# 11.3. Y2F interface: Trajectory Optimization for Quadrotor Flight¶

This is a more complex example optimizing the trajectory of
a quadrotor within safe flight corridors. It follows the
formulation give in *S. Liu et al., “Planning Dynamically
Feasible Trajectories for Quadrotors Using Safe Flight
Corridors in 3-D Complex Environments,” IEEE Robotics
and Automation Letters, vol. 2, no. 3, pp. 1688-1695,
July 2017* and makes the following assumptions:

The system is differentially flat, with flat outputs \([x,y,z,\psi]^T\)

Piece-wise trajectory constrained by polytopes for each piece

Trajectory segment parametrized as \(n\)-th order polynomial in time, separable in states

Based on those assumptions, the following convex QP problem needs to be solved in real-time:

with

This problem has \(4*(n+1)\) optimization variables. Here we present a problem formulation with FORCESPRO’s Y2F interface for YALMIP and also show how you can use the resulting controller for simulation.

You can download the code of this example to try it out for
yourself (in MATLAB) by clicking
`here`

.

Important

Make sure to have YALMIP installed correctly (run `yalmiptest`

to verify
this). Visualizations of this example additionally require the MPT Toolbox
and Matlab interface for the CDD solver to be installed.

## 11.3.1. Defining the problem parameters¶

At the top of the example file, basic parameters are defined such number of states, the order of the piece-wise polynomial basis functions and number of samples to check the constraints:

```
%% Parameters
nStates = 4; % [-] Number of states
% Flat outputs [x position; y position; z position; yaw angle]
n = 8; % [-] Order of piece-wise polynomial used as basis function
nSample = 5; % [-] Number of intermediate samples (where constraints are checked)
withVisualization = true; % [-] Bool if MPT Toolbox for visualization is installed
bbConstr = false; % [-] true: bounding-box constraints (separable in coordinates) (n=7,8,9)
% false: Polyhedron along path (non-separable polytopic constraints) (n=8)
```

The quadrotor is supposed to fly along piece-wise segments in 3D space that are defined by a list of way points:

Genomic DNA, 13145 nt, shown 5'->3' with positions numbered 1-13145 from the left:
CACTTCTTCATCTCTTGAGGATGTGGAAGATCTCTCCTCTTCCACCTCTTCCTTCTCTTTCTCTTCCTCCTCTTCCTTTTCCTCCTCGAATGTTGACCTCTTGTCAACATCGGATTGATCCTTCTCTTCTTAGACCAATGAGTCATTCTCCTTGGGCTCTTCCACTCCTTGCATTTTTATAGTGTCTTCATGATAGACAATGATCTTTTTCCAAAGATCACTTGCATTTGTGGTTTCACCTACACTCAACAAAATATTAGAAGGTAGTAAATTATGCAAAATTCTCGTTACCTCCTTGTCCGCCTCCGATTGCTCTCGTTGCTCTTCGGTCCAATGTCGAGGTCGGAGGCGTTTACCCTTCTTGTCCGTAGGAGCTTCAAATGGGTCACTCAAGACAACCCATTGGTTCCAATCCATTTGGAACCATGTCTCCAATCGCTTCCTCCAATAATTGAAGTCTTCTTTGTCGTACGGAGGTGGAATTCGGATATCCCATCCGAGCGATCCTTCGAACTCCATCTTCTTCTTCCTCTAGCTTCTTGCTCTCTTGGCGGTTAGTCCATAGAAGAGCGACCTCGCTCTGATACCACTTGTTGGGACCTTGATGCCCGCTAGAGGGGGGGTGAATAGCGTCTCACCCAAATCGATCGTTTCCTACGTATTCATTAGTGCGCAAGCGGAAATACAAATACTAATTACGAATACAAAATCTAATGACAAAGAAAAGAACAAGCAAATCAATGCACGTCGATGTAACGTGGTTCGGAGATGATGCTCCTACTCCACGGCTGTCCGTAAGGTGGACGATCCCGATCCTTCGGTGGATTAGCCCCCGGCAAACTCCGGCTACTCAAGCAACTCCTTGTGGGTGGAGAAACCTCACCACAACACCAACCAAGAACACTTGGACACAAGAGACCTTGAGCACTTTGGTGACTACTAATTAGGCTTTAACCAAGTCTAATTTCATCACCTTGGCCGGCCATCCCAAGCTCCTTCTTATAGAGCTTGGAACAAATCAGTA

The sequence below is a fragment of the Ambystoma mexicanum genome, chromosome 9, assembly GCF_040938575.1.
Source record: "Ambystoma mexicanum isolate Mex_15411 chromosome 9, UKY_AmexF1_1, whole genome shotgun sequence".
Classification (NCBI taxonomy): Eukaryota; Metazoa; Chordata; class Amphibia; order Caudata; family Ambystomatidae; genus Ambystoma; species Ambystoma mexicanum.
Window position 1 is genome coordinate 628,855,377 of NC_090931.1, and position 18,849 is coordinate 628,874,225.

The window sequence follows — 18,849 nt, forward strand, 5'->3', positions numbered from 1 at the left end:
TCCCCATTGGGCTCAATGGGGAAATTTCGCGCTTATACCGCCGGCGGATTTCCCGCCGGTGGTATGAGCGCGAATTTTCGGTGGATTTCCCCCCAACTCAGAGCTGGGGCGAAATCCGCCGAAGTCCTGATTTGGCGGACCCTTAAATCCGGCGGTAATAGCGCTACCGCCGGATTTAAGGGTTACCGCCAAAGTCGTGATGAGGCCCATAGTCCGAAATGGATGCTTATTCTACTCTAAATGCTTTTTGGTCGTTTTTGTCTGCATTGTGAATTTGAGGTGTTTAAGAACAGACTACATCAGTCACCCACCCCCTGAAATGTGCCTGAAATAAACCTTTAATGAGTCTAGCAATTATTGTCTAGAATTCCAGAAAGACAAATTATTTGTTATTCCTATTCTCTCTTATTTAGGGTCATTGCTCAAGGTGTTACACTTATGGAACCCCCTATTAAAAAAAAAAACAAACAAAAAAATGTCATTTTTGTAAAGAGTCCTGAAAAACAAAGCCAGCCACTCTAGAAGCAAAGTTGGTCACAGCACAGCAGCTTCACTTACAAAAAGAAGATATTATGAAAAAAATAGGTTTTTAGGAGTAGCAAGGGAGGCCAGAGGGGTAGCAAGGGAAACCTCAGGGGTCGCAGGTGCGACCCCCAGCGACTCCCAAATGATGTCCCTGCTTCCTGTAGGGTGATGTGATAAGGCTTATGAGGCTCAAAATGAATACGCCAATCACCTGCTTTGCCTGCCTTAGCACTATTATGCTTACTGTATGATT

```
%% WayPoints and time needed for segment
% Simple case with 3 segments
p0 = [0;0;0;0];
p1 = [1;1;1;0];
p2 = [3;1;1;pi];
p3 = [4;2;2;pi];
```

These waypoints are then used to construct artificial polyhedrons around each path segment.

## 11.3.2. Defining the MPC problem¶

Afterwards, YALMIP variables `Z`

and `T`

are defined, gathering the trajectory
parameters and the trajectory positions, respectively.

```
%% YALMIP Variables
Z = sdpvar((n+1)*nStates,N,'full'); % Trajectory parameters: z0,z1,...,z{N-1} (columns of Z for N stages/segm.)
% z_i = [c_0^x,c_1^x,...,c_n^x, ... (n-th order polynomials -> n+1 coeff.
% c_0^y,c_1^y,...,c_n^y, ...
% c_0^z,c_1^z,...,c_n^z, ...
% c_0^phi,c_1^phi,...,c_n^phi]
% where [x,y,z,phi] are the flat outputs (# of flat outputs == nStates)
T = sdpvar(nStates,N+1,'full'); % Trajcetory positions used as parameters
```

Afterwards, the QP formulation is setup in YALMIP syntax, including the quadratic cost function as well as various constraints.

## 11.3.3. Generating a solver¶

We have now incrementally built up the `cost`

and `constr`

objects, which are both
YALMIP objects. Using the function `optimizerFORCES`

to generate a solver named
`TrajOptQuadrotor`

that will return the optimized coefficients \(z_opt\) as
an output:

```
%% Generate Solver
codeoptions = getOptions('TrajOptQuadrotor'); % solverName
codeoptions.optlevel = 3;
codeoptions.timing = 1;
codeoptions.BuildSimulinkBlock = 0;
controller = optimizerFORCES(constr, cost, codeoptions, T, Z, {'wayPoints'}, {'z_opt'});
```

That’s it! Y2F automatically figures out the structure of the problem and generates a solver.

## 11.3.4. Calling the generated solver¶

We can now use the `TrajOptQuadrotor`

object to call the solver:

```
%% Solve
[out_opt, exitflags, info] = TrajOptQuadrotor({pathSegments});
```

Tip

Type `help TrajOptQuadrotor`

to get more information about how to call the solver.

## 11.3.5. Results¶

The example also includes additional lines of code to illustrate the results.

Figure 11.13 illustrates the quadrotor flight in 3D, while Figure 11.14 shows the individual trajectories in time.